Hi there ... this is a fairly common find in the Chandler Bridge/ Ashley formations. This is a Billfish fossil vert process from the Oligocene Aglyptorhynchus sp. Sits just at the base of the tail. Image Credit: Facebook Rich Familia Image Credit: Facebook Alan Devier Image Credit: Facebook Alan Devier Some more info for you ....
  5. 3 likes
    Well depending on exactly where its probably the Fruitland or Kirkland Formation. Map of cretaceous exposures in NM So if its Kirkland.. cf Daspletosaurus, Bistahieversor so its best described as Tyrannosaurid indeterminate If Fruitland...Tyrannosaurid indet.
  6. 3 likes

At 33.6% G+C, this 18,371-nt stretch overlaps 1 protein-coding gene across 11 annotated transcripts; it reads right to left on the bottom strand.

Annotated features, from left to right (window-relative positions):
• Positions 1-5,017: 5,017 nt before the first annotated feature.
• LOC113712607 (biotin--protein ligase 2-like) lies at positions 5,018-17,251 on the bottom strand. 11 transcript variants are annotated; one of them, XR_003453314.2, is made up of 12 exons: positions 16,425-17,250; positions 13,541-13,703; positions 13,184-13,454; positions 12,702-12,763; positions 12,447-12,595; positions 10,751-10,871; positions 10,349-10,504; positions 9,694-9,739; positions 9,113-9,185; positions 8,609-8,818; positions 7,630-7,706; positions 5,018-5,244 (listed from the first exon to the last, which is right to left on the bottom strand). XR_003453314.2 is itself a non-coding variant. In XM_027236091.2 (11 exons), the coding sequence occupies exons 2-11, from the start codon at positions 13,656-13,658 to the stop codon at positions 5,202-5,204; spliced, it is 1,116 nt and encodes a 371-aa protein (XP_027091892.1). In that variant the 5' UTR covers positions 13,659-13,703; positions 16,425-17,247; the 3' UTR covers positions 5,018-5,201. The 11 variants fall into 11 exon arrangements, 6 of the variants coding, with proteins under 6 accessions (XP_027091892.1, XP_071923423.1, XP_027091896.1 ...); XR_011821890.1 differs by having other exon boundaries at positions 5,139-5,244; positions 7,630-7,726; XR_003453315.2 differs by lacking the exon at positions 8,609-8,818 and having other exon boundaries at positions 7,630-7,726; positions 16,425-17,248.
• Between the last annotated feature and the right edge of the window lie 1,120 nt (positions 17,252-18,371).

A few red flags I would like members to be aware of : This specimen is being listed as a rare Dinosaur bone an ulna. ----Nice piece but its a rib from the reptile Champsosaurus This specinen is being offered as a Carcharodontosaurus foot claw ----Suspect this is from a Spinosaurid since it appears to compare well a known morphology. Would like to see a ventral view to confirm These teeth are being listed as the spinosaurid Sigilmassasaurus from the Kem Kem ----We have no idea how to distinguish teeth from different Spinosaurid's in the Kem Kem. I purchased one tooth from earlier listings to examine it. No surprises met expectation did not see any difference from other teeth other than a slight curvature, no evidence of denticles. Your call. This claw is being listed as an Archarodontosaurus hand claw from Madagascar ----This sauropod is only known from a jaw section and teeth and no postcranial material unless there are unpublished finds. Its the only described Sauropod from that locality but being Jurassic its most likely other sauropods were present. Who knows but nice claw. Reminder to newer collectors, lots of fake dinosaur eggs out there. Post any interest before you buy. Here are a couple For laughs this Dinosaur bone claw tooth being listed. Oh its covered in marine life And finally if you missed this post